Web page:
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CHAPTER VII.

Come, princes of the ragged regiment,
You of the blood ! Prigg, my most upright lord,
And these, what name or title e'er they bear,
Jarkman, or Patrico, Cranke or Clapper dudgeon,
Frater or Abram-man-I speak of all..

Beggar's Bush.

1

ALTHOUGH the character of those gypsey tribes, which formerly inundated most of the nations of Europe, and which in some degree still subsist among them as a distinct people, is generally understood, the reader will pardon my saying a few words respecting their situation in Scotland.

It is well known that the gypsies were, at an early period, acknowledged as a separate and independent race by one of the Scottish monarchs, and that they were less favourably distinguished by a subse

quent law, which rendered the character of gypsey equal, in the judicial balance, to that of common and habitual thief, and prescribed his punishment accordingly. Notwithstanding the severity of this and other statutes, the fraternity prospered amid the distresses of the country, and received large accessions from among those whom famine, oppression, or the sword of war, had deprived of the ordinary means of subsistence. They lost in a great measure, by this intermixture, the national character of Egyptians, and became a mingled race, having all the idleness and predatory habits of their eastern ancestors, with a ferocity which they probably borrowed from the men of the north who joined their so. ciety. They travelled in different bands, and had rules among themselves, by which each tribe was confined to its own district. The slightest invasion of the precincts which had been assigned to another tribe produced desperate skirmishes, in which there was often much blood shed.

The patriotic Fletcher of Saltoun drew a picture of these banditti about a century ago, which my readers will peruse with astonishment.

“ There are at this day in Scotland (besides a great many poor families very ineanly provided for by the church boxes, with others, who, by living upon bad food, fall into various diseases) two hundred thousand people begging from door to door. These are not only no way advantageous, but a very grievous burden to so poor a country. And though the number of them be perhaps double to what it was formerly, by reason of this present great distress, yet in all times there have been about one hundred thousand of those vagabonds, who have lived without any regard or subjection either to the laws of the land, or even those of God and nature;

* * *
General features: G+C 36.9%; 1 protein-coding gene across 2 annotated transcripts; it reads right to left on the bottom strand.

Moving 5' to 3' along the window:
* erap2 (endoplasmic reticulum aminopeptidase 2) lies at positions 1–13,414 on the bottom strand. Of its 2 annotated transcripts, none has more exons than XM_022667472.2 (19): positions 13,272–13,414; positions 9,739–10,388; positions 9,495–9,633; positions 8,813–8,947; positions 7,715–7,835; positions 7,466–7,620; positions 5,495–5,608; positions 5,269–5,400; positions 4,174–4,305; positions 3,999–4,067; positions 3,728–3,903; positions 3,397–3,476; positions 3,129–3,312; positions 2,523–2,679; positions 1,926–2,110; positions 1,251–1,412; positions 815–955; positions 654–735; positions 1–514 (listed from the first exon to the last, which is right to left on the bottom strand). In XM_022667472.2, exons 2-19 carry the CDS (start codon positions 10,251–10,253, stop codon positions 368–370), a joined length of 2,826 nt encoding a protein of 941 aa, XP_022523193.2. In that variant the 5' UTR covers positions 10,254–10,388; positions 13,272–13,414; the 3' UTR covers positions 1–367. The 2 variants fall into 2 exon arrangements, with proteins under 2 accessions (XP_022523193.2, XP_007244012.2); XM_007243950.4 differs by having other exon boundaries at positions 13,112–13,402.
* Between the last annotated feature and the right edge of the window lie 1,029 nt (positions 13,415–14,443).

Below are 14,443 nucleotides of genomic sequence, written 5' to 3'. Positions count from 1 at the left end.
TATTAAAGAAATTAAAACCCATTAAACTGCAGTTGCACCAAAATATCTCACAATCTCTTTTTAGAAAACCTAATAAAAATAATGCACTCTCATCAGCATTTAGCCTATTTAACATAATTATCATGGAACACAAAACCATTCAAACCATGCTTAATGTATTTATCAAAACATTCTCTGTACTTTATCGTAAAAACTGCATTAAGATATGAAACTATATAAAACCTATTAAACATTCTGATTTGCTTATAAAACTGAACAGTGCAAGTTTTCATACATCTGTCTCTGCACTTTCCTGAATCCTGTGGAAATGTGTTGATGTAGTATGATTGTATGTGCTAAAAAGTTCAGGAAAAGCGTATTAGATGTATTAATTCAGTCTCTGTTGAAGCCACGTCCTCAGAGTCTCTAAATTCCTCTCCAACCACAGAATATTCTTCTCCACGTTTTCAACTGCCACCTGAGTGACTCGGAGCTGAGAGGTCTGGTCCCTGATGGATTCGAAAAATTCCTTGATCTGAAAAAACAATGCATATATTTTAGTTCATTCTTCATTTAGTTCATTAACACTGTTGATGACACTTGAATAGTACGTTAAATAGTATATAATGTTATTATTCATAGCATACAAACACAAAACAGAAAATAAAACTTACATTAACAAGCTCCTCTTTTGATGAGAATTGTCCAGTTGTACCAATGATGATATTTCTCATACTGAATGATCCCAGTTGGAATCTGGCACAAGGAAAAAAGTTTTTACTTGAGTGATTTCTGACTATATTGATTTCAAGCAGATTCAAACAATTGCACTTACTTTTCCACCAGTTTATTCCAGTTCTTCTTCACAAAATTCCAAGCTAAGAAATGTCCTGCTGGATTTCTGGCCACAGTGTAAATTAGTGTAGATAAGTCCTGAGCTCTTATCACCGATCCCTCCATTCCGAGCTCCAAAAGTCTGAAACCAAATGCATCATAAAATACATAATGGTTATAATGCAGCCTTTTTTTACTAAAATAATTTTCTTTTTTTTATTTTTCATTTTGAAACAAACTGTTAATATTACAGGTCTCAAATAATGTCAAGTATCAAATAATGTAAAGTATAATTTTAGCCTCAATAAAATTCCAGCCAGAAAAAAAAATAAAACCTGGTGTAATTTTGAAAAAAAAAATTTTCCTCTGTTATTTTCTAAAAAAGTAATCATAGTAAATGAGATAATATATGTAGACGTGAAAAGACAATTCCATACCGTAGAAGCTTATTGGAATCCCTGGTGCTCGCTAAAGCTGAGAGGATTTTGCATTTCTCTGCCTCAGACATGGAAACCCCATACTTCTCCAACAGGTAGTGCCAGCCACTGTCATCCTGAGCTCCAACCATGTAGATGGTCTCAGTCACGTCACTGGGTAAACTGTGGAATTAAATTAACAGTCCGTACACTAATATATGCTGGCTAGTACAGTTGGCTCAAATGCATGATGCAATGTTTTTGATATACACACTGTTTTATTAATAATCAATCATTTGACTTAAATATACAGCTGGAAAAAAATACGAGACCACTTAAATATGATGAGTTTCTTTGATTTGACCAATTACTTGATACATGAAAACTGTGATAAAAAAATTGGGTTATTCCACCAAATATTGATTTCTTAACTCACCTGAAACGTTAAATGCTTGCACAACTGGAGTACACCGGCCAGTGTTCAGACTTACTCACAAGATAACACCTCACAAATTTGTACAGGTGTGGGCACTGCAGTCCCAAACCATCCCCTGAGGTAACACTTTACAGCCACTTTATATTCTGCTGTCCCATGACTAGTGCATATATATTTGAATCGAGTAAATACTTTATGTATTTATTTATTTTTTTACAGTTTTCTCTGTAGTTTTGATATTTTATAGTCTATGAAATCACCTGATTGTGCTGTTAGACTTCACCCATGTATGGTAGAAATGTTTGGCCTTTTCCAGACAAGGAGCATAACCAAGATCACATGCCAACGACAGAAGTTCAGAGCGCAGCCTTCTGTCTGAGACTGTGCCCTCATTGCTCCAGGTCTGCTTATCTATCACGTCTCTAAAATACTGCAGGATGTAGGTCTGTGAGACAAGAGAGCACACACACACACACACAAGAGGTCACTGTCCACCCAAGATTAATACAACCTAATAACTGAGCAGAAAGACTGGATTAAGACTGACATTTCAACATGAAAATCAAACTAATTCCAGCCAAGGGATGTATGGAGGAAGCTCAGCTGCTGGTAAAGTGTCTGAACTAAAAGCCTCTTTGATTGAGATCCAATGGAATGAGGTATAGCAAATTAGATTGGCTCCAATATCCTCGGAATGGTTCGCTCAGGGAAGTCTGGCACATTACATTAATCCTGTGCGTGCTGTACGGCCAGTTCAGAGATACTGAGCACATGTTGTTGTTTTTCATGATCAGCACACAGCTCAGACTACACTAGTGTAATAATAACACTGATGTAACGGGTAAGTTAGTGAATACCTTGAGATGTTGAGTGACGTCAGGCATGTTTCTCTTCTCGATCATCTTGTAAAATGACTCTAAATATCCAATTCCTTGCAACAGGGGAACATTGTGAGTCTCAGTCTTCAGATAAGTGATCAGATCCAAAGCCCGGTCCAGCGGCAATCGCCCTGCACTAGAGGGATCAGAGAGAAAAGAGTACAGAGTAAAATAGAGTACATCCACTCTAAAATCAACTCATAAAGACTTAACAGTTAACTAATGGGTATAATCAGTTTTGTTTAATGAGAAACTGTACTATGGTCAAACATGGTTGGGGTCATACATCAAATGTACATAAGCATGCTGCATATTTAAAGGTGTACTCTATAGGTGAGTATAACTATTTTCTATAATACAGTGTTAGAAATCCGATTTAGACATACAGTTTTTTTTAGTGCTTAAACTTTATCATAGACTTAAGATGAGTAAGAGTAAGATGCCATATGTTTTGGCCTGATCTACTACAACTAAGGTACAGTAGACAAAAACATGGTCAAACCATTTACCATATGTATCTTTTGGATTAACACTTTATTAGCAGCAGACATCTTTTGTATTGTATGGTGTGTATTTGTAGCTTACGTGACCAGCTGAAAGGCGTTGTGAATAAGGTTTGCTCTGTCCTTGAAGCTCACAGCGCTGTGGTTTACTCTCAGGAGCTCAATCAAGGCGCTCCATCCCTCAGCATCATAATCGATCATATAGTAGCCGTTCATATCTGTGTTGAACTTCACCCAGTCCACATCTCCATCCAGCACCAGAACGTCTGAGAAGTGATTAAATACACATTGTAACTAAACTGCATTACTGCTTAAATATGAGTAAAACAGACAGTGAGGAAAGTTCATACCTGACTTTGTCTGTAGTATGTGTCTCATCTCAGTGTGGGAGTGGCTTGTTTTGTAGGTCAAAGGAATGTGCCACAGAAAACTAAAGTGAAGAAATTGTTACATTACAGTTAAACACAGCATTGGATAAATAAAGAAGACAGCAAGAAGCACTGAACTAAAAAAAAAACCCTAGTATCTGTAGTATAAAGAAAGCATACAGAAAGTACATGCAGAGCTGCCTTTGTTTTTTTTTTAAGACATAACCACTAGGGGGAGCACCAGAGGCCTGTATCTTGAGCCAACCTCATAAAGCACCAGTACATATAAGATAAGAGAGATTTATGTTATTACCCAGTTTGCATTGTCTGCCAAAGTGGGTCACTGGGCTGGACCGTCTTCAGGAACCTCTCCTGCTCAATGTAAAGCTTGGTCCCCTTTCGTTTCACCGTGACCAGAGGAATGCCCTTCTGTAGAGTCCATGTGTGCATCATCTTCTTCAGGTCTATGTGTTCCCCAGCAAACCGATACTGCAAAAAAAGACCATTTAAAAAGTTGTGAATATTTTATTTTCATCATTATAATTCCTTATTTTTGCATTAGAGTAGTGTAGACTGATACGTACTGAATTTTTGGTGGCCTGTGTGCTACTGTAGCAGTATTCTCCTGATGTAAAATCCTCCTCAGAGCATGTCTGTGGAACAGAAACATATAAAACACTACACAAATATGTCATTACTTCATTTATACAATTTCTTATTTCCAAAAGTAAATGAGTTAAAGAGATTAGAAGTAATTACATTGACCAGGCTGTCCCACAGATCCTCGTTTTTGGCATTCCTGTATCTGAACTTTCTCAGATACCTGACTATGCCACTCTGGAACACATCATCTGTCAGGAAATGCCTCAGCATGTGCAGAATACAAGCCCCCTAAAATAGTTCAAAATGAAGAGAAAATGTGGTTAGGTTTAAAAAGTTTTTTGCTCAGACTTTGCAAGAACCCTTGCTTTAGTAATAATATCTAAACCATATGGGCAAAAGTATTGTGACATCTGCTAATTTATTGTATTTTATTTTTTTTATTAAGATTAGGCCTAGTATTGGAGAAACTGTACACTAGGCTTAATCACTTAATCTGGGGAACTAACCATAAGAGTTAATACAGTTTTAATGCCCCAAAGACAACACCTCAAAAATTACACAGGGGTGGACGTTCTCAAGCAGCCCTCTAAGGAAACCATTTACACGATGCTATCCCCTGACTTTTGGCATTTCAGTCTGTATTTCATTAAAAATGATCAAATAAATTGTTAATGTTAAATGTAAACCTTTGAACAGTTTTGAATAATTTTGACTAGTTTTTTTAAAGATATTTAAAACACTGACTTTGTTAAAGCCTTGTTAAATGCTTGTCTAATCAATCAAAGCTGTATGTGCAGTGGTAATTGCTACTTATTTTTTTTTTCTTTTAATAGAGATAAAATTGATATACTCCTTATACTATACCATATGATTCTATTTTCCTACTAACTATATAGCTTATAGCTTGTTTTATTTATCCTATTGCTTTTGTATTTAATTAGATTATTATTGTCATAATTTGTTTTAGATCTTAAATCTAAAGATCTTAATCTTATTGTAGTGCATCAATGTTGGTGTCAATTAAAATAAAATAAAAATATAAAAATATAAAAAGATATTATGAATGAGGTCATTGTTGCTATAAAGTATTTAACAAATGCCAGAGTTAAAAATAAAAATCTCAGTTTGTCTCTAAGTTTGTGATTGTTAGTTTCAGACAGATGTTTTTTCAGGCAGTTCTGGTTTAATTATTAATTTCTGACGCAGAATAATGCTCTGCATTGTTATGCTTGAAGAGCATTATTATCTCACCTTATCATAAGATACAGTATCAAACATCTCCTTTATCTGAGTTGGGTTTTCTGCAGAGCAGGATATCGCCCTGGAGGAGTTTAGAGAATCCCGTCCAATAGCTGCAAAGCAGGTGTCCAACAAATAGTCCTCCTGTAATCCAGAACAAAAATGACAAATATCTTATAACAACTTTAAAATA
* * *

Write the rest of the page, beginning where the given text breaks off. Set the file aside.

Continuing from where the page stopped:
*** No magistrate could ever discover, or be informed, which way one in a hundred of these wretches died, or that ever they were baptized. Many mur

ders have been discovered among them ; and they are not only a most unspeakable oppression to poor tenants, (who, if they give not bread, or some kind of provision to perhaps forty such villains in one day, are sure to be insulted by them,) but they rob many poor people who live in houses distant from any neighbourhood. In years of plenty many thousands of them meet together in the mountains, where they feast and riot for many days; and at coun. try weddings, markets, burials, and other the like public occasions, they are to be seen, both man and woman, perpetually drunk, cursing, blaspheming, and fighting together."

Notwithstanding the deplorable picture presented in this extract, and which Fletcher himself, though the energetic and eloquent friend of freedom, saw no better mode of correcting than by introducing a system of domestic slavery, the progress of time, and increase both of the means of life and of the power of the laws, gradual

ly reduced this dreadful evil within more narrow bounds. The tribes of gypsies, jockies, or cairds,-for. by all these denominations such banditti were known,became few in number, and many were entirely rooted out. Still, however, enough remained to give occasional alarm and constant vexation. Some rude handicrafts were entirely resigned to these itinerants, particularly the art of trencher-making, of manufacturing horn-spoons, and the whole mystery of the tinker. To these they added a petty trade in the coarse sorts of earthen-ware. Such were their ostensible means of livelihood. Each tribe had usually some fixed place of rendezvous, which they occasionally occupied and considered as their standing camp, and in the vicinity of which they generally abstained from depredation. They had even talents and accomplishments, which made them occasionally useful and entertaining. Many cultivated music with success; and the favourite fiddler or piper of a district was

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